Congressional Budget Office
Officially a legislative branch agency, the office was created via the Congressional Budget and Impoundment Control Act of 1974.
It focuses on:
- Congressional revenue and spending estimates, in parallel with the Joint Committee on Taxation
- Revenues for the executive branch along with the Department of the Treasury
- Estimation of spending for the executive branch, along with the Office of Management of Budget for the
The Congressional Budget Office's duties include include projecting the budgetary effects of proposed legislation and providing Congress with the objective, timely, nonpartisan analysis needed for economic and budget decisions. this includes producing the data and estimates needed for the Congressional budget process and projections on the effect on national debt.
Under the Congressional Budget and Impoundment Control Act of 1974 the annual Congressional budget process begins with adopting a concurrent resolution on the budget that sets forth total levels of spending and revenues, and broad spending priorities, for several fiscal years. As a concurrent resolution, it is approved by the House and Senate but does not become law. No funds are spent or revenues raised under the budget resolution. Instead, it serves as an enforceable blueprint for Congressional action on spending and revenue legislation.
CBO assists the House and Senate Budget Committees, and the Congress more generally, by preparing reports and analyses. In accordance with the CBO's mandate to provide objective and impartial analysis, CBO's reports contain no policy recommendations.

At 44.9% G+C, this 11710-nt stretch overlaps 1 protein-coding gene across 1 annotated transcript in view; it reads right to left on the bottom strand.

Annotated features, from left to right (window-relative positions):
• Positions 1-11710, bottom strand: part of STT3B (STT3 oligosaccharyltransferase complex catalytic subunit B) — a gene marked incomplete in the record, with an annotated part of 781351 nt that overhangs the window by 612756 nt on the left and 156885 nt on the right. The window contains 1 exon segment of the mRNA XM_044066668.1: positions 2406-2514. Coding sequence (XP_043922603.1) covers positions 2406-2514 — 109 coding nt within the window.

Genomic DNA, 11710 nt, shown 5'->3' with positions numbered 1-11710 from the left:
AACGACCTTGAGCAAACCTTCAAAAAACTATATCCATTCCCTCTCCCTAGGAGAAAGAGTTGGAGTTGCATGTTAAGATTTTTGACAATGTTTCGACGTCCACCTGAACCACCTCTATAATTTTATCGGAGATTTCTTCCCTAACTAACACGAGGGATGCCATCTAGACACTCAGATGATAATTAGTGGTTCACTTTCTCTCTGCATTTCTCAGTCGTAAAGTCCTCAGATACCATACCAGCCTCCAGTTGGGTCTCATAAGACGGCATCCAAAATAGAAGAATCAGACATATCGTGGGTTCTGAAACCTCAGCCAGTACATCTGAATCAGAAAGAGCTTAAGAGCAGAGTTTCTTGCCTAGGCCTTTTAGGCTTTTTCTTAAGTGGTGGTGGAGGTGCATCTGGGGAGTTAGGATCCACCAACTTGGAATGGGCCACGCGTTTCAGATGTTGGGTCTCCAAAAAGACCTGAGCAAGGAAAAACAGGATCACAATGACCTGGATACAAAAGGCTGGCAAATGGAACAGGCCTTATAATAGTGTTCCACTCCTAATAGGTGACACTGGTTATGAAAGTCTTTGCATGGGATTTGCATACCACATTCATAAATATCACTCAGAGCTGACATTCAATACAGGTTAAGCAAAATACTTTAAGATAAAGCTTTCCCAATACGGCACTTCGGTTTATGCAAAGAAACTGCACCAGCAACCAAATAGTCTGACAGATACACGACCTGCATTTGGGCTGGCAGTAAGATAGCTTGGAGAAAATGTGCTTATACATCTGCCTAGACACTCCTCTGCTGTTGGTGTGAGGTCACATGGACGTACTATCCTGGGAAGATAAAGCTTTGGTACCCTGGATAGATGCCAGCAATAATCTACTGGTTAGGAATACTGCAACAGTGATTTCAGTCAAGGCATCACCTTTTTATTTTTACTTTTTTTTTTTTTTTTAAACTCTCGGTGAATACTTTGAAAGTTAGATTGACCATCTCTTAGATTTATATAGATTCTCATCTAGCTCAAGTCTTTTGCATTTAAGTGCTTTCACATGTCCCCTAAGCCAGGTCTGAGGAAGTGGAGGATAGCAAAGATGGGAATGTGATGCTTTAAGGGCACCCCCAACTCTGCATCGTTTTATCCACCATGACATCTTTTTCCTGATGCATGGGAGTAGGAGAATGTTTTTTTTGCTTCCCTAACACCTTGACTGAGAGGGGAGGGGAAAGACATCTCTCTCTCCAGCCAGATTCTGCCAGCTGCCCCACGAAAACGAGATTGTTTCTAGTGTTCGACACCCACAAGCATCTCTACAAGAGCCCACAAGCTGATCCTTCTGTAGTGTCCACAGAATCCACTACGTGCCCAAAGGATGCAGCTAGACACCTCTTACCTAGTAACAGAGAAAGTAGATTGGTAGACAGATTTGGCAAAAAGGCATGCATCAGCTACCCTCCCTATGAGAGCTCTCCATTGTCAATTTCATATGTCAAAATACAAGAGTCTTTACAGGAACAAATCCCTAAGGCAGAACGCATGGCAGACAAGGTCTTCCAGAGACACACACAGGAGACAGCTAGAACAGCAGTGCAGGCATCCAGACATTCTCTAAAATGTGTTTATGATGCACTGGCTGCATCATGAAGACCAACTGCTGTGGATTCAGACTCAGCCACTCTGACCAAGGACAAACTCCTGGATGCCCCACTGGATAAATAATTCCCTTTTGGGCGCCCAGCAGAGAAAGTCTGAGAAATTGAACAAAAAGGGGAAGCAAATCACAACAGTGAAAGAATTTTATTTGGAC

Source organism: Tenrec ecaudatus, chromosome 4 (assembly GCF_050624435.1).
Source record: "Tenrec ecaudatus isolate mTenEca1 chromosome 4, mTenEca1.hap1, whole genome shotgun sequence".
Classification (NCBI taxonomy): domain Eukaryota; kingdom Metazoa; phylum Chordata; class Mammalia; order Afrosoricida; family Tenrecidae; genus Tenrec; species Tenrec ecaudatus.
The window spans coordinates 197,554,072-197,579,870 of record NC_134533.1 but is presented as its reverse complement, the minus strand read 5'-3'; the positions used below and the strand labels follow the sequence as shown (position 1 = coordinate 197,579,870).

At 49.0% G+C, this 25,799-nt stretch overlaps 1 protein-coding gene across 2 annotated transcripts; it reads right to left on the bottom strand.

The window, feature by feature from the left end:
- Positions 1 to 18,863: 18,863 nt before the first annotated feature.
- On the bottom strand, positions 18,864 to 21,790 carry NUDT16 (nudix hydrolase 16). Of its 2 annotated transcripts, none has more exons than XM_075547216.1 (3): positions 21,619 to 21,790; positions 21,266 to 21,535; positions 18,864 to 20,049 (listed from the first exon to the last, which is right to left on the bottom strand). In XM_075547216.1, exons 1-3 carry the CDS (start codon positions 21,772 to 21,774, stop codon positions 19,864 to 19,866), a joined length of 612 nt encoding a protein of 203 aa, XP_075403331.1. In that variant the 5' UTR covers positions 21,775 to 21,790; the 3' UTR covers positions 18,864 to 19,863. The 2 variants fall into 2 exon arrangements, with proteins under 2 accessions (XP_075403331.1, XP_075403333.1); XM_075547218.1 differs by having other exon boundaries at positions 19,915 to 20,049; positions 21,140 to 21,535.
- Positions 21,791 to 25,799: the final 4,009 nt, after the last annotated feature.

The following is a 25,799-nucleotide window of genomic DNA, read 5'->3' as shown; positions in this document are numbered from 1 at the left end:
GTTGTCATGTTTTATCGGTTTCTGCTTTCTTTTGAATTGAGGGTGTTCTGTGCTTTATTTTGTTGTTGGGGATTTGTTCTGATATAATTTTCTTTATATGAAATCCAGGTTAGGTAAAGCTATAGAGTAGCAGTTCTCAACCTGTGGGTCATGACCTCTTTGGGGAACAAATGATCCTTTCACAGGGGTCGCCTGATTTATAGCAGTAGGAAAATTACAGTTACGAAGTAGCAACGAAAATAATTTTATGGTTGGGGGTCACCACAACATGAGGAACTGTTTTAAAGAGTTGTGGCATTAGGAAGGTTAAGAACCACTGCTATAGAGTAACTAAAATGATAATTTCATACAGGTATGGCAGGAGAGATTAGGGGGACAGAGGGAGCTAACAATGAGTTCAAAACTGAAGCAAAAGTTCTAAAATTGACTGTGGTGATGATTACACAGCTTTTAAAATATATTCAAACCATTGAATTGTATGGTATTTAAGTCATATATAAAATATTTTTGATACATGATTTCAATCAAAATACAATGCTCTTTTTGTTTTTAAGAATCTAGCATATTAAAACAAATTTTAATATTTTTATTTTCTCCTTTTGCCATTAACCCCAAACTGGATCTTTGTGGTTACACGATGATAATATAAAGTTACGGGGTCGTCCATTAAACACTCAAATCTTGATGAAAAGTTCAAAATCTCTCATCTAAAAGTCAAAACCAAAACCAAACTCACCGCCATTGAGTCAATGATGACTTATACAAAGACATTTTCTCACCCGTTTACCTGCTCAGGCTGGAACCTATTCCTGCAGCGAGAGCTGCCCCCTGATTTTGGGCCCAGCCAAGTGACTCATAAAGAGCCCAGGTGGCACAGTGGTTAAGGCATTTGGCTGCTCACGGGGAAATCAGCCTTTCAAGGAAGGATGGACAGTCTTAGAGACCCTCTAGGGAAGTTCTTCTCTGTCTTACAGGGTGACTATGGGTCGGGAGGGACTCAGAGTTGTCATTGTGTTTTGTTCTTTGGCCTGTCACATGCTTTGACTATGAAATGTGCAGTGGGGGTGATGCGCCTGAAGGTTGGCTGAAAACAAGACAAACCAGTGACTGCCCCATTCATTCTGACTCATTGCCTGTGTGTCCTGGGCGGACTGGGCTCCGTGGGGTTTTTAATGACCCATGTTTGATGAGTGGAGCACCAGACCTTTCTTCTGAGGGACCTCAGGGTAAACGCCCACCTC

CBO is a highly collaborative organization in which many major functions and projects involve a significant amount of cross-functional, interdivisional cooperation and consultation. Although specific divisions take a lead role in fulfilling CBO's mandates, most divisions contribute to those efforts in various ways.
The Macroeconomic Analysis Division develops the economic projections that underlie the cost estimates, budget projections, and analyses prepared by the Budget Analysis Division, the Tax Analysis Division, and the three program divisions--Health and Human Resources, Microeconomic Studies, and National Security. Those program divisions take the lead in preparing policy and program analyses requested by the Congress.
Budget estimates prepared by the Budget Analysis Division may rely on models and analyses developed by the program divisions. Analysts in the Budget Analysis Division may supply data on the budgetary impact of alternative options as part of analytic studies performed by those divisions. Coordination between the divisions helps ensure the consistency of CBO's products.
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